PENROSE, Colo. (KRDO) -- Beginning July 4, Penrose Emergency Medical Services will be suspending ambulance services for the foreseeable future.
For the small Fremont County community, that means ambulances will no longer be available to take people to a hospital or provide critical first aid at a scene.
In a Facebook post on Thursday, Penrose Fire alerted the community of the impending suspension of services. Penrose Fire said the decision was made because EMS simply doesn't have enough staff to run the service anymore.
County Commissioner Debbie Bell said this was a difficult decision, but it wasn't completely out of the blue.
"A lot of these smaller communities depend on volunteers to be able to run the emergency medical services and that's getting harder and harder as time goes on."
PFD said there's been a nationwide decline in volunteers, but an increase in call volume. Additionally, officials say federal and state standards have increased the demands needed to receive and maintain the appropriate certifications to provide medical services, especially in a volunteer organization.
Following the national trends, Penrose has seen an uptick in calls for service, but officials say providing care just isn't possible right now.
For the town of roughly 3,000, community members say they're concerned and scared at the idea of ambulances no longer being an option.
Lori Pike has lived in Penrose for 20 years. Pike said she understands just how important emergency services are to a small town that might not have access to other options of immediate aid.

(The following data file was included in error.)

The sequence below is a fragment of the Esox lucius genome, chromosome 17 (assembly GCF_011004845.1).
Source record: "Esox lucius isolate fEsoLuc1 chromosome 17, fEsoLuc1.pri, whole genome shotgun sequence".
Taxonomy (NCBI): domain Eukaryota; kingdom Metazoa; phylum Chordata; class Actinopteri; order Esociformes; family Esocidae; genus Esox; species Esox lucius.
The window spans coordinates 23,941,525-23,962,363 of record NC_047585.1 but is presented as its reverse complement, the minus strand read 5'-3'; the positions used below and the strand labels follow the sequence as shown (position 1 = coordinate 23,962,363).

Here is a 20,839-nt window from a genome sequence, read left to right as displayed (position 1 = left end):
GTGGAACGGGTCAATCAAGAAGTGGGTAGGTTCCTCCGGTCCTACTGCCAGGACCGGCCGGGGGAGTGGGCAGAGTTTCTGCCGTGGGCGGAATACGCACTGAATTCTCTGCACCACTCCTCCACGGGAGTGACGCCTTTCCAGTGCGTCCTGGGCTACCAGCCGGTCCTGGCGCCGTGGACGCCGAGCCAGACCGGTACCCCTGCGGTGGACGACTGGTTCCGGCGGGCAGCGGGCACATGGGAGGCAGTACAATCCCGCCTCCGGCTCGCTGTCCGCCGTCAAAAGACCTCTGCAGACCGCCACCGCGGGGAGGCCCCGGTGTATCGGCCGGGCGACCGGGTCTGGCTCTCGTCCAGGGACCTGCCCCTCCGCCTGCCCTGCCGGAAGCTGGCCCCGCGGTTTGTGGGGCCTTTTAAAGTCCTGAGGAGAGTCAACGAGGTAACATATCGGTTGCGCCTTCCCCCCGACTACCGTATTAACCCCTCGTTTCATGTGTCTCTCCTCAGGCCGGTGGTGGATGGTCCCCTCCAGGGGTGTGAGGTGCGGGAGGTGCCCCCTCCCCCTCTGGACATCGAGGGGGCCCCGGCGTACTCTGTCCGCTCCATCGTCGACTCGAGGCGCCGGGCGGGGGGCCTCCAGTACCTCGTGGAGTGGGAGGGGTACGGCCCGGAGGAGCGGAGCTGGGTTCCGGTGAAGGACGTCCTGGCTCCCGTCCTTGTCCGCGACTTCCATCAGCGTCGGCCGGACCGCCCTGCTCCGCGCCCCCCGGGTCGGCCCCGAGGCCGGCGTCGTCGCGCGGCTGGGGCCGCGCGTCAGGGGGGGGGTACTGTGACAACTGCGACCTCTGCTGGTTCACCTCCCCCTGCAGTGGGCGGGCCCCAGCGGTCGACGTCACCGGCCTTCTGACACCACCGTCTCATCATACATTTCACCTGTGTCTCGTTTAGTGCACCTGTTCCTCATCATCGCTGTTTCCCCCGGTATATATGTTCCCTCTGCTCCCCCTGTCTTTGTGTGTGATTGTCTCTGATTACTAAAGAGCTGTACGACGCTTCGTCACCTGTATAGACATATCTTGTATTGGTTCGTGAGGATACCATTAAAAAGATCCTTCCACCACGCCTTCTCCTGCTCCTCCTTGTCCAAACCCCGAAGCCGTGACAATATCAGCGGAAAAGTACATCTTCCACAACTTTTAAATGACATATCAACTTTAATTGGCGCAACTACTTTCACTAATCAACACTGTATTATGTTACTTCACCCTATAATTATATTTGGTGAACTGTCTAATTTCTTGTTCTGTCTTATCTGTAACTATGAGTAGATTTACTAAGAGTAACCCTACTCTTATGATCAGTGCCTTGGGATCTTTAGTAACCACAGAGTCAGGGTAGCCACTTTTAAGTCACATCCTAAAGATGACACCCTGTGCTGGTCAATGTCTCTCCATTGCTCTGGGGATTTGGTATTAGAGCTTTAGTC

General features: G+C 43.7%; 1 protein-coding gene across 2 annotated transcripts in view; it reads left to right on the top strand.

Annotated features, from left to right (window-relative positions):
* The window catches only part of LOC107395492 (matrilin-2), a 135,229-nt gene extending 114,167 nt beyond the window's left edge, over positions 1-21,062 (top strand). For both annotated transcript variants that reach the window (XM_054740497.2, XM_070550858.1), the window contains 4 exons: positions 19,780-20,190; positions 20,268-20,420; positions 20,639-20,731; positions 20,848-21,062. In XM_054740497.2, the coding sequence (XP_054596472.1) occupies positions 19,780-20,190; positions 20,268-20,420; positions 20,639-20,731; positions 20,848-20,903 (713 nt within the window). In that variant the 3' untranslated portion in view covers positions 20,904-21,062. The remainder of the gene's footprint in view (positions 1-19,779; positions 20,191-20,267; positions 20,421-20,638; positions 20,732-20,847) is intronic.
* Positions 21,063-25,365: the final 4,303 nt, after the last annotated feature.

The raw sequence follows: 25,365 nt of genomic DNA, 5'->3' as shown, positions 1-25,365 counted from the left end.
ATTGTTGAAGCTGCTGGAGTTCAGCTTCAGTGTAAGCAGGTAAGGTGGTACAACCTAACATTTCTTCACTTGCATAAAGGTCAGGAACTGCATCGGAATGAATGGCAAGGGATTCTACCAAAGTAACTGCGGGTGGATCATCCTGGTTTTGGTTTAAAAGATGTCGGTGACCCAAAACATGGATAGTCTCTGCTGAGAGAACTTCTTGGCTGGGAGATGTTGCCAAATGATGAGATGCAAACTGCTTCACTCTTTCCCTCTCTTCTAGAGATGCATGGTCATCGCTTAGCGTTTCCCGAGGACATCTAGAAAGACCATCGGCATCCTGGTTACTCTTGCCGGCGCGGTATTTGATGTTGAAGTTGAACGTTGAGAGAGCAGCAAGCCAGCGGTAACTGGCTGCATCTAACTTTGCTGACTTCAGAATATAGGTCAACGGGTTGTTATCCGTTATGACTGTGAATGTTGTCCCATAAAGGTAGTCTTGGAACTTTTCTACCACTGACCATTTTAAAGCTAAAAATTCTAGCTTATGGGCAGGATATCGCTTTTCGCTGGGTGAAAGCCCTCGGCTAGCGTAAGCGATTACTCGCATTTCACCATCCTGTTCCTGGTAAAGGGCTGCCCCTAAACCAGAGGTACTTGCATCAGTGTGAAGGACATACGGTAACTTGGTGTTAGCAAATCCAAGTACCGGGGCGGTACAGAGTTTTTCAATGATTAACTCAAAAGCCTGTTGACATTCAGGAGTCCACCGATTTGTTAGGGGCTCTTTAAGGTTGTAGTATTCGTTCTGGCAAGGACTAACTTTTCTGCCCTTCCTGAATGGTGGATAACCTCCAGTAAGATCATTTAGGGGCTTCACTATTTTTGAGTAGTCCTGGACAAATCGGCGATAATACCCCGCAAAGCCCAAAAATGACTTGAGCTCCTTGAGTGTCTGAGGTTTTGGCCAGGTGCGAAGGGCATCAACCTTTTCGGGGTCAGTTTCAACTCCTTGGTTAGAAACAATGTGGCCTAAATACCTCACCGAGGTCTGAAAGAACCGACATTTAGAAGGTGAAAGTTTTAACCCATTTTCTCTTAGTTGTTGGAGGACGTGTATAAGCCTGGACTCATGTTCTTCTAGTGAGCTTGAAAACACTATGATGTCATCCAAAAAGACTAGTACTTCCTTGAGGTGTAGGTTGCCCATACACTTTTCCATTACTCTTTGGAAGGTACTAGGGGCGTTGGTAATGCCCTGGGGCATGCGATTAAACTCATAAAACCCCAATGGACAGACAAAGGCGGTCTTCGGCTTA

She explained Penrose EMT saved her sons life years ago when he stopped breathing.
"They were actually there very quickly and was able to get him to the hospital and he's here now," said Pike. "If we didn't have that ambulance service I don't know what we would have done."
While Penrose might be the only one being forced to make a tough decision right now, officials say a lack of volunteer services and other resources is happening throughout Colorado.
Bell said Fremont County doesn't have the authority to step in with a fix, but the county is working with local leaders to figure out a plan. As of now, there isn't a clear answer.
"It's something we have been talking about for a long time and unfortunately we haven't found a solution to it yet," said Bell.
Bell did discuss some possible, including having another agency come in or create a special EMS district with paid staff. However, that would have to go to a vote since it would require a property tax increase.
PFD says if anyone in the community has or knows someone with an EMT certification or higher who is willing to volunteer with them, they'll consider keeping ambulances running.
Regardless, officials are telling residents if they have a medical emergency they should still call 9-1-1. But chances are, there won't be an ambulance to save you.
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